Several perceptions surrounding physician-patient relationships were associated with ideas about increasing the accessibility of medical records. Clinicians who viewed patient-physician arguments as signs of mistrust saw more benefit from sharing notes; they were much less likely to worry about their increased caseload and more likely to believe that patients would be better prepared for visits and better understand their medical conditions and instructions. In contrast, there was a correlation between physicians thinking that the physician should always be responsible and physicians seeing the negative consequences of sharing notes. Those who thought they should be responsible were much more concerned that patients would be offended by the content of the notes. These correlations suggest that physicians’ perceptions of the physician-patient relationship and perceptions of patient access to medical records are closely linked. Changing access to patient medical records could alter the clinician-patient relationship, an important pillar of clinical ophthalmology.
This study is mainly limited by the small sample size, which limits the statistical power. Additionally, since this study only sampled the perceptions of clinicians, not patients, it was unable to assess some potential benefits and risks that sharing notes might have in ophthalmology. The views of clinicians and patients on whether patients should have access to medical records are often conflicting; it is imperative to understand not only where these perspectives diverge, but why.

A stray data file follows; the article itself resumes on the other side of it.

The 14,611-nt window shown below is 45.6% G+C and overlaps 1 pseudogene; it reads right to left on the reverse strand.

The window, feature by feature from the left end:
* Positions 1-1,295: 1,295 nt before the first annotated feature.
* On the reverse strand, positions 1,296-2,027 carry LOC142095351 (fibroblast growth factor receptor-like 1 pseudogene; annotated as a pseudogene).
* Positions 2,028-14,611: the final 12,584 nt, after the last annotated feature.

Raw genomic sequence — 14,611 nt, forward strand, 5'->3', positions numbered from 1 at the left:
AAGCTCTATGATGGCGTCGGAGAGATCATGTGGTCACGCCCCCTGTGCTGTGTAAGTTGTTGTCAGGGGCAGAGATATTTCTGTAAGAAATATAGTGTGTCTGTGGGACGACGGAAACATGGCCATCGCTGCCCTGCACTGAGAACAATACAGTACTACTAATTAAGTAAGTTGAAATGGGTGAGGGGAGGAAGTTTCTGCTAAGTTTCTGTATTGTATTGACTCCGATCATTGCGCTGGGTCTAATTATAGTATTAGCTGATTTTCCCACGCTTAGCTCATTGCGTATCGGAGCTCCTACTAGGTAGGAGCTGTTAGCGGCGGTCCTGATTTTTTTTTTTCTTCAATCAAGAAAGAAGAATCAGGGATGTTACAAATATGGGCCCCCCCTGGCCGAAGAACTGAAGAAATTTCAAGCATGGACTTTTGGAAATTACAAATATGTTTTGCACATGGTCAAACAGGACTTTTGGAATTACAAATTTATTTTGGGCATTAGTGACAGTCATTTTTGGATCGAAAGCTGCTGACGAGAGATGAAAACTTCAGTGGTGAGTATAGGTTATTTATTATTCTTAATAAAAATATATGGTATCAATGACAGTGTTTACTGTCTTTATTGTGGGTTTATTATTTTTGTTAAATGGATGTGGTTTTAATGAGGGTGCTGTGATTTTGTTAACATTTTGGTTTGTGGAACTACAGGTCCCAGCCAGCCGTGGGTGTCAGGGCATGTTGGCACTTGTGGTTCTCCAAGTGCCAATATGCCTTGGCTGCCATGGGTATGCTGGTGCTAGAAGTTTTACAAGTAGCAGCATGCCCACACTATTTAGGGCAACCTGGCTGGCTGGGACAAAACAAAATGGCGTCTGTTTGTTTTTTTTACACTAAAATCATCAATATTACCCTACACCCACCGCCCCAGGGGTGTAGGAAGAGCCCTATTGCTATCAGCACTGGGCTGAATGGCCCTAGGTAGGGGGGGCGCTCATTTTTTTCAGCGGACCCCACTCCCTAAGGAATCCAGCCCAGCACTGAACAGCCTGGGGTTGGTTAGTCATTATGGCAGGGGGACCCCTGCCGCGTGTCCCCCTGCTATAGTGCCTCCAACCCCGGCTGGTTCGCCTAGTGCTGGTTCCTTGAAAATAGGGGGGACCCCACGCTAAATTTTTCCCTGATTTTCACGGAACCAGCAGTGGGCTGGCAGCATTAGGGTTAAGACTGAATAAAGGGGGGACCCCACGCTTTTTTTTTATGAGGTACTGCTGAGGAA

Importantly, the beliefs assessed in this study were recorded in 2016, before clinicians started using OpenNotes. Ideally, perceptions regarding OpenNotes would be assessed before and after its implementation, but that was not feasible here. If you are questioned after using OpenNotes, it is likely that some ophthalmologists’ concerns would be assuaged, while others could be magnified. In 2021, after 5 years of using OpenNotes, the clinical management of the University of Colorado reports that no significant concerns were raised by patients despite the fears of ophthalmologists interviewed in 2016 before the implementation of ‘OpenNotes (Chen-Tan Lin, MD, e-mail communication, June 2021). Future studies should assess patients’ understanding of online ophthalmic records and examine how perceptions of note sharing change once ophthalmologists become accustomed to the records accessible to patients. A growing body of literature indicates that after implementing OpenNotes, clinicians generally view score sharing as a net positive [1, 20,21,22], but it is important that this question be explored specifically in the field of ophthalmology.
Despite its limitations, this study offers important insight into how increasing patient access to medical records may affect healthcare delivery and physician-patient relationships. By identifying the provider’s perceived risks and benefits of providing patients with access to online ophthalmic records, this study lays the groundwork for a future investigation into how such unprecedented access can impact the patient relationship. – doctor, patient confidence, clinical results and ophthalmologist’s practice. Finally, this study suggests that ophthalmic clinicians may have fears and concerns regarding the implementation of OpenNotes that differ significantly from those of other clinicians. As such, healthcare systems implementing OpenNotes should recognize the unique challenges of note sharing in ophthalmology, educate ophthalmology providers on the benefits of note sharing, and collaborate with these providers to work on it. aim to make the notes more understandable for patients.